Thomas Wolfe’s autobiographical novel, Look Homeward, Angel tells the story of a fictionalized Asheville, N.C. In it he writes, “Dull people filled him with terror.” This observation makes sense, given that only a handful of people lived in the small town of Montford when Wolfe was growing up.
However, the neighborhood was annexed to the city of Asheville in 1905 following a development plan organized by the Asheville Loan, Construction, and Improvement Company. From there, the once-dull neighborhood of Montford dropped its independence and picked up fabulousness.
Though predominantly used for single-family homes, land use in Montford has been mixed since the earliest days of development. The old Highland Hospital, located off the northern end of Montford Avenue, was the scene of a deadly fire in 1948—among the victims was Zelda Fitzgerald.
Author William Sydney Porter, commonly known as O’Henry, was also a native of Montford. His grave can be found at the Riverside Cemetery, along with Wolfe’s. Clearly this small neighborhood, bounded by the U.S. Routes 19/23, I-240, and Broadway, managed to amass an arsenal of stellar literary figures.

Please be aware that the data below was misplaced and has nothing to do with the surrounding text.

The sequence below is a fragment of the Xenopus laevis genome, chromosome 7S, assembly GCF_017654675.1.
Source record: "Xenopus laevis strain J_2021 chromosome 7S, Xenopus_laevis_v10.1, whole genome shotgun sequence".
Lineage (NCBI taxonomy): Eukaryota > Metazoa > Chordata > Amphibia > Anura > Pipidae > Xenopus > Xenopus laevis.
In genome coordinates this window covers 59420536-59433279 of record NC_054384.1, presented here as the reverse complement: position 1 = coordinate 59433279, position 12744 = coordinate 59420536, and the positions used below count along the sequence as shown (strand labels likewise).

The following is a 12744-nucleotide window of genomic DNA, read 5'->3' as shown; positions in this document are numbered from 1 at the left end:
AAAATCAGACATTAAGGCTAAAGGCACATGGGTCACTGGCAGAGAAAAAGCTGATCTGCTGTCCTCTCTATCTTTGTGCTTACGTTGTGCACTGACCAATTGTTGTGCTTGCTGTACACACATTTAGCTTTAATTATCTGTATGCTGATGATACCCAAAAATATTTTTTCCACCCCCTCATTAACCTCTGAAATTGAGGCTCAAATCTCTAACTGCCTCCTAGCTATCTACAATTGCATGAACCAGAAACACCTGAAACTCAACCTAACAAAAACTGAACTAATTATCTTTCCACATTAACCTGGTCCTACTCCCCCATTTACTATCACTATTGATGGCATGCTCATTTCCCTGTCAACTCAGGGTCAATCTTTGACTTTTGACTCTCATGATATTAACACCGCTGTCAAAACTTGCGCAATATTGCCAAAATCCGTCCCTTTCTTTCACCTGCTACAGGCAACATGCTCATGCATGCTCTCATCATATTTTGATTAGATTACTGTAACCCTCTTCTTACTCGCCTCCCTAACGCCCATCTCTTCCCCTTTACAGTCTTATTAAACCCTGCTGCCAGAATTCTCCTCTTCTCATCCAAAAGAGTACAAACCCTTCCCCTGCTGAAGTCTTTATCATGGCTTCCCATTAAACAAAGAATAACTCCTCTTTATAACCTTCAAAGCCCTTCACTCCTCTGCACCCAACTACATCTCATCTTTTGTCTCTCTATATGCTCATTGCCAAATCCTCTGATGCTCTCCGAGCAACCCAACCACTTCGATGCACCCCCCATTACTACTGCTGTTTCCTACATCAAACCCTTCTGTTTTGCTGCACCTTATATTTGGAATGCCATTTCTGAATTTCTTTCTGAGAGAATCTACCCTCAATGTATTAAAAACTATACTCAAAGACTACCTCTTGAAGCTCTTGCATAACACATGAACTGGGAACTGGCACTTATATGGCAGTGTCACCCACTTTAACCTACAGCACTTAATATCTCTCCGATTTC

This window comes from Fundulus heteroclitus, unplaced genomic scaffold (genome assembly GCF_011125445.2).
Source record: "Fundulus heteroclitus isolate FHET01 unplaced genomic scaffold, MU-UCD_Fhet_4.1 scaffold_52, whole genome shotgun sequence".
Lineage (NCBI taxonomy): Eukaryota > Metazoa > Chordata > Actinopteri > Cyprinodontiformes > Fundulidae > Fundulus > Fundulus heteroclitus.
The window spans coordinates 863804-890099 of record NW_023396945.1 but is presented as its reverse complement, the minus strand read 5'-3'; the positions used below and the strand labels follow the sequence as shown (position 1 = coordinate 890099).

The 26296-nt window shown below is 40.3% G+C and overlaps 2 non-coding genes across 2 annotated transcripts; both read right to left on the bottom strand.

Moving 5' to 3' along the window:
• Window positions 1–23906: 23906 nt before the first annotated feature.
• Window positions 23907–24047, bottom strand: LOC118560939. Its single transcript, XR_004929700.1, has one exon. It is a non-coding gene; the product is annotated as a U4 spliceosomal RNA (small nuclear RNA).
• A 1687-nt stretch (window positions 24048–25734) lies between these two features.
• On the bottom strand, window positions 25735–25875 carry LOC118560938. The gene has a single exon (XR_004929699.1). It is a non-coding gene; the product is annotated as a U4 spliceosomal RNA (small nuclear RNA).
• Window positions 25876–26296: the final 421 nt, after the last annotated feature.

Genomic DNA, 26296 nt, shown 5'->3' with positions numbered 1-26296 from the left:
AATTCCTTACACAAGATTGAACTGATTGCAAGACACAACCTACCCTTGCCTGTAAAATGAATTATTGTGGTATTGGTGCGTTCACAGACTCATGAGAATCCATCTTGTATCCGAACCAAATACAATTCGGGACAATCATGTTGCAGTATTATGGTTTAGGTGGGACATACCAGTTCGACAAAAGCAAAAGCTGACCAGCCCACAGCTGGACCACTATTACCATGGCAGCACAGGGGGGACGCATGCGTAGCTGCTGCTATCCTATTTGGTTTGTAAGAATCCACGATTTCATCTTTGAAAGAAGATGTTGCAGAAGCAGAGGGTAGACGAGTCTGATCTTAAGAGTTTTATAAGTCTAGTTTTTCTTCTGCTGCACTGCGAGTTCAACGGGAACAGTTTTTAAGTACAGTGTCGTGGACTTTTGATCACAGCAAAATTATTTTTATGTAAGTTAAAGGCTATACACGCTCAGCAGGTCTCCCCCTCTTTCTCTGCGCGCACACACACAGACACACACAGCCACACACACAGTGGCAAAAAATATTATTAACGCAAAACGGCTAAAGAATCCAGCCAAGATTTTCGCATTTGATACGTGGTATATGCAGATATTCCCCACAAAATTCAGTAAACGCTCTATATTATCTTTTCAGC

But these literary giants were not the only neighborhood stars. For starters, the enterprise that was Montford was taken over by George Willis Pack, known back then as a Midwestern lumber tycoon and now recorded in history as a “philanthropist and benefactor” of both the town’s library and square.
The demographic sphere in Montford was comprised of mostly middle class, day-to-day players such as lawyers, doctors, businessmen and architects. Many working class and African-American citizens also found a home in this neighborhood.
Montford became a listed Historic District in 1977 in the National Register of Historic Places, a merit it also achieved at a local level in 1981 through the Asheville City Counci
Gabrielle van Welie is RISMedia’s editorial intern. Email her your real estate news ideas at firstname.lastname@example.org.
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